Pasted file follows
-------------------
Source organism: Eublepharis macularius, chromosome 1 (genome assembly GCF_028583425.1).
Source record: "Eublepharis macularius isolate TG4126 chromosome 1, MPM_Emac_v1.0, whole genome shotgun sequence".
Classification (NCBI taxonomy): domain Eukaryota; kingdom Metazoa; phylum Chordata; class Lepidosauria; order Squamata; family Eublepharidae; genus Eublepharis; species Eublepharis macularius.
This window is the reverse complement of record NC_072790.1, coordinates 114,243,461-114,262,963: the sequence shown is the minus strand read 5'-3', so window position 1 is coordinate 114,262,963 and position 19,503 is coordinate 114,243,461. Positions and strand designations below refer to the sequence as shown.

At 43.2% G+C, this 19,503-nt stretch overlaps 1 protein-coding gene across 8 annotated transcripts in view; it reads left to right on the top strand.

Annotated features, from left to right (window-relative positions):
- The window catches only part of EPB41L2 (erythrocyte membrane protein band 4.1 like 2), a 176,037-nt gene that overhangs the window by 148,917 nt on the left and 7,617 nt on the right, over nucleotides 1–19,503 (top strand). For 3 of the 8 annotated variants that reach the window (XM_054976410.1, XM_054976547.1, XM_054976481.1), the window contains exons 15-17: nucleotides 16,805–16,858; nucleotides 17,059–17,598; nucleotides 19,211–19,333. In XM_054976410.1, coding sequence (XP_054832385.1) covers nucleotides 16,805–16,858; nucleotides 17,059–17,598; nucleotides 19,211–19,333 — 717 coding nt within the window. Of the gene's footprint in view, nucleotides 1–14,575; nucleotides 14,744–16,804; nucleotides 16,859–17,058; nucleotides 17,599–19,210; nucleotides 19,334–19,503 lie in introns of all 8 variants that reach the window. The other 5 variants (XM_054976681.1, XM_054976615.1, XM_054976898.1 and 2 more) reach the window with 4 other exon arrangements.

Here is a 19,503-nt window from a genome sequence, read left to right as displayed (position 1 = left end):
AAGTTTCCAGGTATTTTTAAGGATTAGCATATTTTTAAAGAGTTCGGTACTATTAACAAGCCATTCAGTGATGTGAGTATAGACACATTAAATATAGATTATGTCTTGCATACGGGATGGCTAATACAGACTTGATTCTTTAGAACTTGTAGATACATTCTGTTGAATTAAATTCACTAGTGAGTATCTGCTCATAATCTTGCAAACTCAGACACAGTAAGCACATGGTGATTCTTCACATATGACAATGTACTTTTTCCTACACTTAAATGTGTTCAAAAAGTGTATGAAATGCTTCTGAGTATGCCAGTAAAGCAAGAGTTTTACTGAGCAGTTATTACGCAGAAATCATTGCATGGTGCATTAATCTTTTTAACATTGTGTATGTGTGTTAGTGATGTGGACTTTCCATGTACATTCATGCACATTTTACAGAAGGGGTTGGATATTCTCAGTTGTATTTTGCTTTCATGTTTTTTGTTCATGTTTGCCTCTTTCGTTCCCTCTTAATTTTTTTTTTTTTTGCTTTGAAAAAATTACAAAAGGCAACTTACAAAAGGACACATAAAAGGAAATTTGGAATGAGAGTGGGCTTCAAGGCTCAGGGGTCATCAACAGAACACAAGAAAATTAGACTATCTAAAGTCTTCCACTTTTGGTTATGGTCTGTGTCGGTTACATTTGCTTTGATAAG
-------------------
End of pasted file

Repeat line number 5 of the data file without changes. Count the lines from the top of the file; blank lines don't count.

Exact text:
At 43.2% G+C, this 19,503-nt stretch overlaps 1 protein-coding gene across 8 annotated transcripts in view; it reads left to right on the top strand.